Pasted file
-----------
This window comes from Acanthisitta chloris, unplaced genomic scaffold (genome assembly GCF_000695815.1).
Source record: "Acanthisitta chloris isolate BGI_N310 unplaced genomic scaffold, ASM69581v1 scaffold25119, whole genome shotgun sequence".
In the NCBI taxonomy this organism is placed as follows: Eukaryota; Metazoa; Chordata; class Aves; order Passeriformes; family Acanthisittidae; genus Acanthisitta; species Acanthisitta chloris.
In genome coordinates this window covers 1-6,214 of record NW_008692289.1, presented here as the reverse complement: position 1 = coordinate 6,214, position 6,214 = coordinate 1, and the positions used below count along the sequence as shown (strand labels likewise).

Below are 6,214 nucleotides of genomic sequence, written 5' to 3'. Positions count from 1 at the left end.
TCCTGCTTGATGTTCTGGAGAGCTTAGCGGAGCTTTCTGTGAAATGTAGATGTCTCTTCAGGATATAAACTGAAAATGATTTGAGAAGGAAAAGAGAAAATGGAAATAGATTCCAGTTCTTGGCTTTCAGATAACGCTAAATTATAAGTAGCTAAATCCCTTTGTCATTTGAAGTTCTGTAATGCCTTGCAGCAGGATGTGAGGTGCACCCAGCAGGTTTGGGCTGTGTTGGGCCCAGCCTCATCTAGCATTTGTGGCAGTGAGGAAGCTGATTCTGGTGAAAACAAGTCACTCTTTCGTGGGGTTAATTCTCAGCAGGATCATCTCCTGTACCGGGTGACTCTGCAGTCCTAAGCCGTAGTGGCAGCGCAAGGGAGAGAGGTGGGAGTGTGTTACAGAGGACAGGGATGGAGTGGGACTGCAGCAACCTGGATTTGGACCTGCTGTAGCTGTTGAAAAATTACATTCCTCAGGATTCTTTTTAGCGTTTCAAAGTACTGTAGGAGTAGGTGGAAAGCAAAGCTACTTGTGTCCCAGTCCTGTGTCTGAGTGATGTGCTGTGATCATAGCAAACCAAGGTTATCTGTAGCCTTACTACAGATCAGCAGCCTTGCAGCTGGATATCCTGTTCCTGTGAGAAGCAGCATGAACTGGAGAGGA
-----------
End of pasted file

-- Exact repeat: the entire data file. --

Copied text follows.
This window comes from Acanthisitta chloris, unplaced genomic scaffold (genome assembly GCF_000695815.1).
Source record: "Acanthisitta chloris isolate BGI_N310 unplaced genomic scaffold, ASM69581v1 scaffold25119, whole genome shotgun sequence".
In the NCBI taxonomy this organism is placed as follows: Eukaryota; Metazoa; Chordata; class Aves; order Passeriformes; family Acanthisittidae; genus Acanthisitta; species Acanthisitta chloris.
In genome coordinates this window covers 1-6,214 of record NW_008692289.1, presented here as the reverse complement: position 1 = coordinate 6,214, position 6,214 = coordinate 1, and the positions used below count along the sequence as shown (strand labels likewise).

Below are 6,214 nucleotides of genomic sequence, written 5' to 3'. Positions count from 1 at the left end.
TCCTGCTTGATGTTCTGGAGAGCTTAGCGGAGCTTTCTGTGAAATGTAGATGTCTCTTCAGGATATAAACTGAAAATGATTTGAGAAGGAAAAGAGAAAATGGAAATAGATTCCAGTTCTTGGCTTTCAGATAACGCTAAATTATAAGTAGCTAAATCCCTTTGTCATTTGAAGTTCTGTAATGCCTTGCAGCAGGATGTGAGGTGCACCCAGCAGGTTTGGGCTGTGTTGGGCCCAGCCTCATCTAGCATTTGTGGCAGTGAGGAAGCTGATTCTGGTGAAAACAAGTCACTCTTTCGTGGGGTTAATTCTCAGCAGGATCATCTCCTGTACCGGGTGACTCTGCAGTCCTAAGCCGTAGTGGCAGCGCAAGGGAGAGAGGTGGGAGTGTGTTACAGAGGACAGGGATGGAGTGGGACTGCAGCAACCTGGATTTGGACCTGCTGTAGCTGTTGAAAAATTACATTCCTCAGGATTCTTTTTAGCGTTTCAAAGTACTGTAGGAGTAGGTGGAAAGCAAAGCTACTTGTGTCCCAGTCCTGTGTCTGAGTGATGTGCTGTGATCATAGCAAACCAAGGTTATCTGTAGCCTTACTACAGATCAGCAGCCTTGCAGCTGGATATCCTGTTCCTGTGAGAAGCAGCATGAACTGGAGAGGA